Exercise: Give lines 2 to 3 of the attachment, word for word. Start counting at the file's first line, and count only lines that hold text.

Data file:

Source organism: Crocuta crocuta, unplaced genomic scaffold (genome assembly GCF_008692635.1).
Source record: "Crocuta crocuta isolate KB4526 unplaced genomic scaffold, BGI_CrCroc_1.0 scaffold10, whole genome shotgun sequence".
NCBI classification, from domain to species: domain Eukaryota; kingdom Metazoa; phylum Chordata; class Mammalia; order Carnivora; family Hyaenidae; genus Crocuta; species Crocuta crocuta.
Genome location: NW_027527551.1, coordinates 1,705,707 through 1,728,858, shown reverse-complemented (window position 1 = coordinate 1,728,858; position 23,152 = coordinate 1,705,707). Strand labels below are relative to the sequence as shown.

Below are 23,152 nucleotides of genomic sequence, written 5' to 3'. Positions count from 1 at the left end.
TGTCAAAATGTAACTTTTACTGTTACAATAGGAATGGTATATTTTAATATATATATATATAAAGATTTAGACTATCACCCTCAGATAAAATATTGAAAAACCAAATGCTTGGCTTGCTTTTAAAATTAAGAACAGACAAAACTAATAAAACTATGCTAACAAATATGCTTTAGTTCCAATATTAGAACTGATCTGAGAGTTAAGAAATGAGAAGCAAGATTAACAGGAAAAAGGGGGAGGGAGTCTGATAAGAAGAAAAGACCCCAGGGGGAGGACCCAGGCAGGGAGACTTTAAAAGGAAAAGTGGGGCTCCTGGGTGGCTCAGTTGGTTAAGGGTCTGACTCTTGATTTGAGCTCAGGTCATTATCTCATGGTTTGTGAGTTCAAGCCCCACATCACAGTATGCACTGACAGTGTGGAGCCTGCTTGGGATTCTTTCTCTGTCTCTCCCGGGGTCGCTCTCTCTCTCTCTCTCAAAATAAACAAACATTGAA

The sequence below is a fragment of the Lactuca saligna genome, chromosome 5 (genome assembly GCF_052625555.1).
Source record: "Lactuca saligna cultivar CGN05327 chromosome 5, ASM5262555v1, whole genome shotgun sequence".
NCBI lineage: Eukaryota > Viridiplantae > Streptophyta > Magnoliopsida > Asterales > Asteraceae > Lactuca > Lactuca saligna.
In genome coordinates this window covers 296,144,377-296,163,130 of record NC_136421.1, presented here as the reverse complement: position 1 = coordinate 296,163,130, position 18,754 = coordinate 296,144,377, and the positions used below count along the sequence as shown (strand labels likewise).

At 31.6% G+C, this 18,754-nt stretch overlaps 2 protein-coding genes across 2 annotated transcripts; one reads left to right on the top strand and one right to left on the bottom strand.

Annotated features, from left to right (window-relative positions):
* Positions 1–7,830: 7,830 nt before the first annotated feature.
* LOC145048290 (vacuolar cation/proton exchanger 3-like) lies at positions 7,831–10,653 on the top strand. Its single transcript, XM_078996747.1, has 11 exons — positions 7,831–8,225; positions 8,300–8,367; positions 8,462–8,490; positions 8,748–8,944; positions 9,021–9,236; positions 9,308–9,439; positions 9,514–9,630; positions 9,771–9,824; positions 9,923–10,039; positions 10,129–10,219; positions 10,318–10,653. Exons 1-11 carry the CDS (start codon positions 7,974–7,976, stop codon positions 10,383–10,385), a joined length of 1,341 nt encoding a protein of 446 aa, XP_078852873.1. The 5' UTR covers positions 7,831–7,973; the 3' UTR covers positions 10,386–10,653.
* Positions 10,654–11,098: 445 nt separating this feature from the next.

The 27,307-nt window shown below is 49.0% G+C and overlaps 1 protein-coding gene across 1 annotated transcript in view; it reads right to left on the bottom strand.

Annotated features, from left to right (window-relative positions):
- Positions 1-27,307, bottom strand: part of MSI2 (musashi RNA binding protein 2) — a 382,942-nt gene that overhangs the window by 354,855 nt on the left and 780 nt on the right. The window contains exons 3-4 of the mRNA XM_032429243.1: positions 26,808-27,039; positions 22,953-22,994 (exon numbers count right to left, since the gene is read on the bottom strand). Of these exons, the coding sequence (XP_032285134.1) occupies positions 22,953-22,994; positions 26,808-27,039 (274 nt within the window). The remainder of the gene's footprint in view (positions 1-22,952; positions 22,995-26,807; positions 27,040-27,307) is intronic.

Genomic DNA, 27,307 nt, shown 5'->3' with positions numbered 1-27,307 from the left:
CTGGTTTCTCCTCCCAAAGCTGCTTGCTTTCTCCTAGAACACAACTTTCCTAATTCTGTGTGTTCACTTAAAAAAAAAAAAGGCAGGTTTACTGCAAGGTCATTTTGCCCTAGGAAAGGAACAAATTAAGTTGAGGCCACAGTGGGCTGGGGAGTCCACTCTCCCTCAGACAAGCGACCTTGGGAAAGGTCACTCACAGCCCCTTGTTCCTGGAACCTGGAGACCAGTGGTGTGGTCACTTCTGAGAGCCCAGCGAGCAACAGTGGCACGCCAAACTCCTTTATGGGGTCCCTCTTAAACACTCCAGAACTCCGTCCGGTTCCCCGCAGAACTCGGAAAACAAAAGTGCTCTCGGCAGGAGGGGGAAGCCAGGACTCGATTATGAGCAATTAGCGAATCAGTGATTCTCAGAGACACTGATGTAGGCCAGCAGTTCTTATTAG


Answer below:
Source record: "Crocuta crocuta isolate KB4526 unplaced genomic scaffold, BGI_CrCroc_1.0 scaffold10, whole genome shotgun sequence".
NCBI classification, from domain to species: domain Eukaryota; kingdom Metazoa; phylum Chordata; class Mammalia; order Carnivora; family Hyaenidae; genus Crocuta; species Crocuta crocuta.